Ketosis & Diabetic Ketoacidosis

Ketosis & Diabetic Ketoacidosis

“Ketosis is bad”. This seems to be a common misconception among doctors and dieticians. This misconception is the result of conflating the nutritional state of Ketosis, with Diabetic Ketoacidosis (DKA), a serious condition.

So what is Ketosis? It is a metabolic state in which the body relies primarily on fats, rather than glucose, as its main source of energy. Ketosis can occur as a result of extended fasting, or due to a diet designed specifically for the purpose.

Nutritional Ketosis

When we sufficiently limit carbohydrates in our diet, and replace them with healthy fats, glucose levels in the blood start to fall. This causes the liver to release its stored glycogen into the blood in the form of glucose. When liver glycogen levels are depleted, the body turns to fat to fuel its energy needs, and the liver starts metabolizing fats into molecules called ketones. Ketones can readily be converted to energy by mitochondria in the cells. In ketosis, ketones serve as the primary source of energy for the body.

The term Nutritional Ketosis was popularized by Stephen Phinney & Jeff Volek. Nutritional Ketosis signifies that the body is running on fat as its primary source of fuel, and one is not fasting to enter into ketosis.

In nutritional ketosis, as long as adequate insulin is maintained in the body, whether endogenous or injected (as in case of Type 1 or insulin dependent Type 2 diabetics), a perfect balance is maintained and ketone levels in the blood remain in a safe range (0.5-3mmol/L).

Starvation Ketosis

When fasting is used to enter ketosis, the resulting state is known as Starvation Ketosis.

When we do not eat for an extended period, the body’s glycogen levels get depleted. As a result, the body turns to stored fat for its energy needs, thus entering ketosis. Due to this, extended fasting is often used to enter the state of ketosis, thus flipping the body’s metabolic switch from burning glucose to burning fat for energy. The switching can happen anywhere between 24 to 48 hours of fasting, with mild ketosis arising in the initial stages. However, the ketone concentration rises with continued & prolonged fasting, and peaks after about 20 to 30 days (8-10mmol/L). Prolonged fasting to the point of starvation results in a condition called Starvation Ketoacidosis, which is different from Starvation Ketosis. The two should not be conflated.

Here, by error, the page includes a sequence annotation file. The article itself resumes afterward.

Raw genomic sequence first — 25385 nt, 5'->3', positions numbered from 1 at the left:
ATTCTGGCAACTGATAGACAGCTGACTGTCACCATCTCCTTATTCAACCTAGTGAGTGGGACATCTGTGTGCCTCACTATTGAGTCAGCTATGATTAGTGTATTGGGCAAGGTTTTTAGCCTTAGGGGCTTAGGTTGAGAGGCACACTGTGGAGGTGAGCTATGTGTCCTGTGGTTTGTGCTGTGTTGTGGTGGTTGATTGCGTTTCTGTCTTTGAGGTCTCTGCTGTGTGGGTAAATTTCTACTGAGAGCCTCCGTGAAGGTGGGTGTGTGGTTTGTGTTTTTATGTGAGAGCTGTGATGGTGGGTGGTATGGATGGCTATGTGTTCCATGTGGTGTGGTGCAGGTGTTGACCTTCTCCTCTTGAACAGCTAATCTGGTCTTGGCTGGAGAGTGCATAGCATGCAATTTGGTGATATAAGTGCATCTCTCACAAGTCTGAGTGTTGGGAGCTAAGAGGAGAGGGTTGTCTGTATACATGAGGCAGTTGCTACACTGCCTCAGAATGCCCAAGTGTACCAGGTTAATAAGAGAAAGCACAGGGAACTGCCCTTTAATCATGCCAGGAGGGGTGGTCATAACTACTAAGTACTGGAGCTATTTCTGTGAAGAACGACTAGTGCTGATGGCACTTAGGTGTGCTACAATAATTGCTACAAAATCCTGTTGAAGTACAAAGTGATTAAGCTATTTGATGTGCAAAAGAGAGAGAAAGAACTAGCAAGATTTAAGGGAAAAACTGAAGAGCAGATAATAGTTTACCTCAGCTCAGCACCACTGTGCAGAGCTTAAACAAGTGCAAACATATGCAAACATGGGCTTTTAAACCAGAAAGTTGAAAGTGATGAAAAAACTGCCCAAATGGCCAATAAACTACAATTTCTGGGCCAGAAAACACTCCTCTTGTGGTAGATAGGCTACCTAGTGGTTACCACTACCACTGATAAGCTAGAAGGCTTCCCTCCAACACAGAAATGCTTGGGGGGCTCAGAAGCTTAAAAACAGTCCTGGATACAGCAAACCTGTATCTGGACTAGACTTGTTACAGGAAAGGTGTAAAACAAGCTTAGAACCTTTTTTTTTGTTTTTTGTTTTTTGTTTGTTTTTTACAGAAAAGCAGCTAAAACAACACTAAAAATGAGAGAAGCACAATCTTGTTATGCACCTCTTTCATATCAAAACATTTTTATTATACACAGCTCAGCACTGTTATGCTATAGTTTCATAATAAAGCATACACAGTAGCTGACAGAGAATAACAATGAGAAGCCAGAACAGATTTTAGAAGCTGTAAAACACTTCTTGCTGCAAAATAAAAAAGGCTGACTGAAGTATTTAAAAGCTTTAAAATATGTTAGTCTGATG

To better understand how the levels behave on fasting, here is a self-explanatory graph showing Glucose & Ketone levels varying with duration of fasting:

glucose ketones fast mimicking diet 300x151 - Ketosis & Diabetic Ketoacidosis
(Image Credit: thequantifiedbody.net)

Glucose & Ketone Levels Vs Fasting Duration.

Diabetic Ketoacidosis – The Dangerous State

This is primarily a Type 1 diabetic phenomenon and is known to occur in 2% to 5% of Type 1 diabetics. Though rare, it can also occur in insulin dependent Type 2 diabetics, with almost no endogenous insulin. DKA is a potentially life threatening complication of diabetes and is a consequence of shortage of insulin.

Three things occur in tandem in DKA — high blood sugar, extremely high level of ketones (ketoacidosis) and ketonuria. When insulin levels fall to extremely low levels, the body is unable to push glucose into cells. In response, the body starts metabolising stored fats into ketones in an uncontrolled manner. Ketone levels rise quickly, up to as much as 15-25mmol/L, causing the blood pH to alter, and affecting functioning of organs such as the liver and kidneys. This leads to critical illness and the patient needs immediate medical attention.

DKA can also be precipitated by certain illnesses, such as pneumonia & urinary tract infections. These illnesses cause higher levels of certain hormones to be produced in the body, such as adrenaline & cortisol. These hormones counter the effects of insulin, thus precipitating DKA.

Other causes of DKA include:

  • Stress
  • Physical or emotional trauma
  • Misusing alcohol or drugs, especially cocaine
  • Fasting or malnutrition combined with excessive alcohol consumption
  • Certain medications, such as corticosteroids and some diuretics
  • Acute major illnesses, such as pancreatitis, sepsis & myocardial infarction.

The symptoms of DKA include one or more of the following:

  • Excessive thirst
  • Frequent urination
  • Nausea and vomiting
  • Abdominal pain
  • Weakness or fatigue
  • Shortness of breath
  • Fruity breath
  • Confusion
  • Dry or flushed skin.

DKA is a medical emergency and needs immediate hospitalization.

Top Image Credit: Jeff Volek & Stephen Phinney, 2012 -- The Art & Science of Low Carbohydrate Performance.

 

 

2 Comments
    1. Thank You! I’m glad you liked it. 🙂

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